Got prom dibs? Girls use Facebook to claim dress
Published : Apr 20, 2011 - 18:28
Updated : Apr 20, 2011 - 18:28
NEW YORK (AP) ― Teenage girls largely live in a lookalike culture, wearing the same styles that they got in the same stores as their friends. On prom night, though, the idea is to stand out, making sure no one arrives to the big dance in the same outfit.

To ensure their uniqueness ― after they’ve shopped in faraway malls and tapped into store registries ― girls are using social media to claim dibs on their dresses.

A photo of Ashley McGowan’s floor-length black gown is on the prom Facebook page for her school in suburban Somers, New York.

She’s relieved that only one other classmate has posted a black frock.

“There’s an unwritten rule: the moment you buy it, you post it so it’s ‘your dress,’” explains McGowan.

A fashion advice website,, has even launched a Facebook-based registry called “Got Dibs” that allows users to track who’s wearing what to which high school event, and get feedback on their outfit before they wear it.
Models wearing dresses by Adriana Papell. Teenage girls largely live in a lookalike culture, wearing the same styles they got in the same stores as their friends. On prom night, though, the idea is to stand out on their own, making sure no one arrives to the big dance in the same dress. (AP-Yonhap News)

Amy Avitable, senior vice president of marketing for Lord & Taylor, which is partnering with on Got Dibs, says the project is a way to give girls an insurance policy that they’ll have something special, while making sure they won’t be second-guessing their outfit at the last minute.

Here’s how Got Dibs works: Girls can snap photos of themselves with the tags still on the dress and get instant advice on what shoes to wear, if the hemline is right or if the silhouette is flattering.

The opinions of peers, whether they are best friends or online “friends” from around the country, are key to the tech-savvy, fashion-loving consumer, says Ashley Granata,’s co-founder and chief marketing officer.

But for prom-goers, it’s the claim on a dress that matters most, she adds.

“When I was a junior, a freshman came to my prom in the same dress. I was mortified,” Granata recalls. “It was a pink satin, princess cut with scalloped neckline. I thought it was interesting and beautiful. I was known to have individual sense of style ― and then this trendy girl shows up in the same thing. Now I can say it’s really funny, but I was really upset about it.”

Hollywood stars make a strong impression by owning their looks, and teenage girls want to do the same, says Jane Keltner de Valle, fashion news director of Teen Vogue. They mimic celebrities with elaborate fashion fantasies and hair and makeup plans, but they also play the part of stylist by scouring magazines and websites for months to get ideas, then try to secure exclusivity.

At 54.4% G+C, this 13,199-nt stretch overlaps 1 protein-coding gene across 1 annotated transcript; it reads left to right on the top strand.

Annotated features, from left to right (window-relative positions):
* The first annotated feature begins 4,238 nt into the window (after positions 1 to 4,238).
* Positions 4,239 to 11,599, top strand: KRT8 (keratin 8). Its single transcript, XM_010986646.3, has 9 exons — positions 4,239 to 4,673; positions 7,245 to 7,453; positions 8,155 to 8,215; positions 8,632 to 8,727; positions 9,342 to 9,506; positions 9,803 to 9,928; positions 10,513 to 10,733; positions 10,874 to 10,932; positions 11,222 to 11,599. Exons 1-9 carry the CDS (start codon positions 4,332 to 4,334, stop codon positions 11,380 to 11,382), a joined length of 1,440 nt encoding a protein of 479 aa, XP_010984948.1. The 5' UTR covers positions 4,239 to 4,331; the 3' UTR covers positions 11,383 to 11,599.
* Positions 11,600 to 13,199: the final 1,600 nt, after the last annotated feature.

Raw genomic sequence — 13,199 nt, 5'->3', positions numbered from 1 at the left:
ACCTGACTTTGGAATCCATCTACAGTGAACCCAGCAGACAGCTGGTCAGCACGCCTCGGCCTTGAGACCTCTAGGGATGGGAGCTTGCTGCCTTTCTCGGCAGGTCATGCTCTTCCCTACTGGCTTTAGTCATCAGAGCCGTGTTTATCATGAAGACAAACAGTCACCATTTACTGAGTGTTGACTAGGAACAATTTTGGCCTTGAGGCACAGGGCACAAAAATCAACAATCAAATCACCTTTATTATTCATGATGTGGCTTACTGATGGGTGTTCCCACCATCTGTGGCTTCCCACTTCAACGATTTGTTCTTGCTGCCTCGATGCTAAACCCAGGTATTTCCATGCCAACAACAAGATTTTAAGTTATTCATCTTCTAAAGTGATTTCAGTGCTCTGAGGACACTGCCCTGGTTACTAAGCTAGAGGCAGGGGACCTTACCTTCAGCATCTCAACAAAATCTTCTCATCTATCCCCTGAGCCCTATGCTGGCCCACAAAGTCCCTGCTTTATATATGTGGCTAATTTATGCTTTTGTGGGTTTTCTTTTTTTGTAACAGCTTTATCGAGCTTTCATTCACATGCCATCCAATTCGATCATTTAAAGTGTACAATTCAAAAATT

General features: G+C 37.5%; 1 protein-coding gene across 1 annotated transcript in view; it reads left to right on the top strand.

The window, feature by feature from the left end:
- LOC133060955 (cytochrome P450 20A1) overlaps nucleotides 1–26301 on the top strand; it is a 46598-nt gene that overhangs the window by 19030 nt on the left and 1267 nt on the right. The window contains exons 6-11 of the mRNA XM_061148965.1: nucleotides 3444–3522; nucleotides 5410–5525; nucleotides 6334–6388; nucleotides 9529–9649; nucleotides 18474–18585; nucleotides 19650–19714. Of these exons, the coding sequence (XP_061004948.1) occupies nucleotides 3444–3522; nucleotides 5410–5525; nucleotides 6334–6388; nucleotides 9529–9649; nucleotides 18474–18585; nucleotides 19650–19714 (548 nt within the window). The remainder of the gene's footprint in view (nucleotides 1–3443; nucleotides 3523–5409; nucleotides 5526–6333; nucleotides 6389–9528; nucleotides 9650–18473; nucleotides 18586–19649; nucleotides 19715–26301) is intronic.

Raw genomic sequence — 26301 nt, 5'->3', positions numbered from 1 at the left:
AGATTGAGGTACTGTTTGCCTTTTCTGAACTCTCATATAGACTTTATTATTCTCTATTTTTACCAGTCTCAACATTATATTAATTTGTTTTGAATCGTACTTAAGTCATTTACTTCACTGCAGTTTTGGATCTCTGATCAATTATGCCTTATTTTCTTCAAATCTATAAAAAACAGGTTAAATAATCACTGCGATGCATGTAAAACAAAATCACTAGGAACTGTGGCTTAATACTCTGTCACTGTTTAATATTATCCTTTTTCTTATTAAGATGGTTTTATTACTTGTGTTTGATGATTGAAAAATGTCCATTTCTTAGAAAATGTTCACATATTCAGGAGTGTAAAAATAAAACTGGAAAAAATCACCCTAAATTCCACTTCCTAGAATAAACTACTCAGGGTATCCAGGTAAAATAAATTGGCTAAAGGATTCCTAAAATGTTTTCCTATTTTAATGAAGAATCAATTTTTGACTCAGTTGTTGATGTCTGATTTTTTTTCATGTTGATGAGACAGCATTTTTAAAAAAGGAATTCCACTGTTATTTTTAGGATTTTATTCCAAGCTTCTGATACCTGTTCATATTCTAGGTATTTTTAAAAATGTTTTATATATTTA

All the preparation fuels anticipation of the prom, which girls start thinking about months in advance. They build it up ― with help from movies, TV, fashion magazines and maybe even mom ― as their big red-carpet moment.

“Girls feel tremendous pressure to get it right,” says Keltner de Valle. “They don’t want to feel like a copy of anyone else, and she also doesn’t want to be compared to anyone else. They don’t want to wake up to the Facebook comparison of: `Who wore it best?’”

Staking an early claim on a dress may help girls breathe easier.

And then it’s the girl who doesn’t follow these new etiquette rules who risks rebuke, Keltner de Valle says.

Of course, she adds, it shouldn’t be that way: Girls should be celebrating who they are at the prom and not make it all about “the dress,” but, for better or worse, that is part of the tradition.

McGowan, a senior, says she has put a lot of thought into her dress and she’s sure she doesn’t want it to be a “typical prom dress.”

“I want to look different than all my friends,” she says, and she thinks she will be in a halter-top, floor-length black dress that she describes as “elegant.”

She shopped for the dress on her own, and asked the salesperson at an independent boutique to direct her to the racks intended for other more sophisticated formal occasions.

Katharine Imrie, a high school senior in Wausau, Wisconsin, is still looking for her dress; she’s thinking purple or red to help her stand out from the crowd.

The prom wardrobe is “the buzz around school right now,” she says. Some of her friends have traveled about two hours away to Madison so they’d be able to pick from more stores offering a wider variety of dresses. “The stores in town here have a lot of the same things,” Imrie says.

The typical girl tries on 30 dresses before making a decision, says Lord & Taylor’s Avitable. It’s not price nor style that ends up driving the purchase, she observes, it’s the confidence that comes with a particular dress.

McGowan says a unique look on prom night will help leave a lasting impression on friends and classmates. “The prom is your last big hurrah of high school,” she said. “You want people to remember you at this moment of you looking your best.”